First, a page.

Magazine article Newsweek International

Stocks: Red Chips Rule; New York and London Want Their Piece of Asia's Biggest Market

Magazine article Newsweek International

Stocks: Red Chips Rule; New York and London Want Their Piece of Asia's Biggest Market

Article excerpt

Byline: William Underhill

Singapore Inc. may be well placed to invest in Chinese companies, but when it comes to Chinese stock listings, the real war is being waged among the global majors: the New York Stock Exchange, NASDAQ and, increasingly, the London Stock Exchange.

Last week the LSE opened its first office in Hong Kong, with the goal of upping its take of so-called red chips, the Chinese corporate giants. The 210-year-old exchange is selling its global savvy (London leads the world in areas like international bond trading and M&A). But in an effort to compete with the bigger U.S. players, it has also begun pushing the fact that it is more loosely regulated than American exchanges--something that could well appeal to freewheeling Chinese firms.

LSE officials point to a slew of rules, notably the Sarbanes-Oxley Act, imposed on U.S. listings after corporate scandals like Enron. "The U.S. model is very prescriptive," says Tracey Pierce, head of company services at the LSE. London's system focuses more on general principles, rather than detailed rules. That leaves more room for interpretation (and, some say, fudging).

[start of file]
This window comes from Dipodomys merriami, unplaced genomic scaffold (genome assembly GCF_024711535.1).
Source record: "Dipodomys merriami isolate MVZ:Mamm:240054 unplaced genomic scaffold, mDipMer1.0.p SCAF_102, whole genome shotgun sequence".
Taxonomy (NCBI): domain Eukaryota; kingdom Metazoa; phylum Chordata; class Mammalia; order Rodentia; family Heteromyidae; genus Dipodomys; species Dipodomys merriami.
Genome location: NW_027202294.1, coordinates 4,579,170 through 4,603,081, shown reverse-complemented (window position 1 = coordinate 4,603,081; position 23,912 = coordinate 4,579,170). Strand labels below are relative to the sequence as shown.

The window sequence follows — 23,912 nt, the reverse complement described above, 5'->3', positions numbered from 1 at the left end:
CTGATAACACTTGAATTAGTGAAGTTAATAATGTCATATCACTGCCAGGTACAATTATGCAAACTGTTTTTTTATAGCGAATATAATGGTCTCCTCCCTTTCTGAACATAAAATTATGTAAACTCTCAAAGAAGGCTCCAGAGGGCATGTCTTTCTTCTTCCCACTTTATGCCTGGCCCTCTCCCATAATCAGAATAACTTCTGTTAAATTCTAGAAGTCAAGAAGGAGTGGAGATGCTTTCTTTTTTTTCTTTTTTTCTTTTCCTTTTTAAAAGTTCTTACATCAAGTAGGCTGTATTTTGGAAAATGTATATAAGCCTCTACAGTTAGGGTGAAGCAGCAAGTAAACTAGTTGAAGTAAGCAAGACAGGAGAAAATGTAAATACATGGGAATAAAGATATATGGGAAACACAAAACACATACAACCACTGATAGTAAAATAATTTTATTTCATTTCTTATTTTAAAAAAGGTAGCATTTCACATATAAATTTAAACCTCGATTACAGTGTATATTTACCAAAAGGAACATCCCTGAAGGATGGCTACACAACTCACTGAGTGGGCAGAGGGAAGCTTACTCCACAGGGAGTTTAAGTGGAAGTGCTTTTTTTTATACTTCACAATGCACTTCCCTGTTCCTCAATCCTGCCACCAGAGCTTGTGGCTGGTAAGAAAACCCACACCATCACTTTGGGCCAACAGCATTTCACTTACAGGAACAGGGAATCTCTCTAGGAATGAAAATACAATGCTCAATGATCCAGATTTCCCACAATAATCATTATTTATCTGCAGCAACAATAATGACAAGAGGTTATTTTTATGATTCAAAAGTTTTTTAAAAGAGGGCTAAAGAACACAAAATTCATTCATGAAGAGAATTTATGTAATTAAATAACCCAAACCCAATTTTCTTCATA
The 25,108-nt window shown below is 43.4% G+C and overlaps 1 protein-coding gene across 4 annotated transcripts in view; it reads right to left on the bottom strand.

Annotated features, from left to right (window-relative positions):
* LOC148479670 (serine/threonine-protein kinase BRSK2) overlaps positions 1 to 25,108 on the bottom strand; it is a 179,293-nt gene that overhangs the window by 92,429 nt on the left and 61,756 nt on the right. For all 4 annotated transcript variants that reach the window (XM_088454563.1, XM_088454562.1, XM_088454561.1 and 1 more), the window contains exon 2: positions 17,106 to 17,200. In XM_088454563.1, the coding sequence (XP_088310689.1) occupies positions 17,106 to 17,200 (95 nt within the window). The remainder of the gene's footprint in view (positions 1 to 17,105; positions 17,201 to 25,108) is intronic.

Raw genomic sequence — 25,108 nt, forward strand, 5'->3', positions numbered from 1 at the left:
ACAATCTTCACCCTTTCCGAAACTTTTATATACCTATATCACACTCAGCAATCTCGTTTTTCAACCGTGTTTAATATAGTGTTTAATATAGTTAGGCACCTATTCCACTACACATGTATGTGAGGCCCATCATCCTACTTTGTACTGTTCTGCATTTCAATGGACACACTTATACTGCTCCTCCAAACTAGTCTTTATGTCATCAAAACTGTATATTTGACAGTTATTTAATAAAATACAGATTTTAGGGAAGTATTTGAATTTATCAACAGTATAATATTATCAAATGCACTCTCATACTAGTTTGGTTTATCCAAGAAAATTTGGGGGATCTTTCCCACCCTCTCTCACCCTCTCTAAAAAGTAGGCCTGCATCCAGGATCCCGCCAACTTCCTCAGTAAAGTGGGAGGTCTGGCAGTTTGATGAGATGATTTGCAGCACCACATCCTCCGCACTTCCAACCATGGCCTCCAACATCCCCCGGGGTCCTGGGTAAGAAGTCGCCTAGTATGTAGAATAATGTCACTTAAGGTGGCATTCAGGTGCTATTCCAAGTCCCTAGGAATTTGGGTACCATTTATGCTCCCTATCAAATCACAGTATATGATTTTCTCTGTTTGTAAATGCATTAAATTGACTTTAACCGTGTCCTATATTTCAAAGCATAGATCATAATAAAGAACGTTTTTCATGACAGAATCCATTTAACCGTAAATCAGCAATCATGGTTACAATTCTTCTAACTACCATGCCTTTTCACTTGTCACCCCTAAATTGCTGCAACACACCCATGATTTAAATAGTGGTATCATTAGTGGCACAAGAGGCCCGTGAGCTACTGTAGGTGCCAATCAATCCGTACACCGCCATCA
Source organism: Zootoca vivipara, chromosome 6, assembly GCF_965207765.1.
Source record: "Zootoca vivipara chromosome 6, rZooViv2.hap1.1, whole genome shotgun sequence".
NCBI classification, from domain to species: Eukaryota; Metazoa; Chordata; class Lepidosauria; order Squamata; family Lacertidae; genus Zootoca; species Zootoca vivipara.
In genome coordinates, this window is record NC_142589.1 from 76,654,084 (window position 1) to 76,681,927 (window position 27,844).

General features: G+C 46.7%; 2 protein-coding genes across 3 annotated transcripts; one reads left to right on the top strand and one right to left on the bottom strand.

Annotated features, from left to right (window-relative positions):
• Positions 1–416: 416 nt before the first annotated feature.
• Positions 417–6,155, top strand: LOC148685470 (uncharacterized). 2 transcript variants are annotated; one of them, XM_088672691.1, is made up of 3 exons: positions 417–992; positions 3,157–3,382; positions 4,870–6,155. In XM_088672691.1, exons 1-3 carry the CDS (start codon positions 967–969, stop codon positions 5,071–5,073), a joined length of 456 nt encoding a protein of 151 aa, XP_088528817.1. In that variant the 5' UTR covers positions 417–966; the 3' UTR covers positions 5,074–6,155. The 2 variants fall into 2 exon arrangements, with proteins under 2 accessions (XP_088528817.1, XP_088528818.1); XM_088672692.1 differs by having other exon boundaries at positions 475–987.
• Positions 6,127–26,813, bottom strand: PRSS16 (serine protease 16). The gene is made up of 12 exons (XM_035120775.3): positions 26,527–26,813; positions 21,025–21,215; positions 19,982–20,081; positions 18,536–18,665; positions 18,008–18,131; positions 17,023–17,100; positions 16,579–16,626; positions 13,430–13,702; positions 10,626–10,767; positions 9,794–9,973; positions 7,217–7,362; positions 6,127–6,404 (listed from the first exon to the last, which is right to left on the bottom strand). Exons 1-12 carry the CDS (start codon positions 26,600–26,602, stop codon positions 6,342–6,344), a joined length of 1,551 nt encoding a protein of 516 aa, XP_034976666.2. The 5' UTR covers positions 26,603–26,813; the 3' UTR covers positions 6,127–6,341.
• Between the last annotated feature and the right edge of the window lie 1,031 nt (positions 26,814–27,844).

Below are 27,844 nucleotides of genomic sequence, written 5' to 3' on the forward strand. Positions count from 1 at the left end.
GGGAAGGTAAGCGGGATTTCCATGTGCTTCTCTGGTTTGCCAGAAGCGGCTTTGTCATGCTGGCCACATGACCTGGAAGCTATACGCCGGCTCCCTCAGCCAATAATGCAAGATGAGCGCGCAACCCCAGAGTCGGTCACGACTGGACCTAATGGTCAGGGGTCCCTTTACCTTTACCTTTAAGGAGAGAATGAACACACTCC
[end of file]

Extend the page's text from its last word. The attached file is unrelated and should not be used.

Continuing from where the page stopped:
London faces an uphill battle. Since Chinese companies began looking for big money overseas, back in 1993, the LSE has scored only five listings. A few smaller players have opted for Singapore, and several more for Hong Kong. Meanwhile, 16 heavyweights have chosen the NYSE. Thirteen others have debuted on NASDAQ.

Since the U.S. markets control the vast majority of the world's equities, it makes sense for the largest companies to go there. "London gets you a nice international badge, but you are missing out on two thirds of the world's money," says one Beijing-based investment banker. Still, there are rumors that China's flagship carrier, Air China, has bought into the principles-over-rules argument and may choose London for its upcoming listing. …

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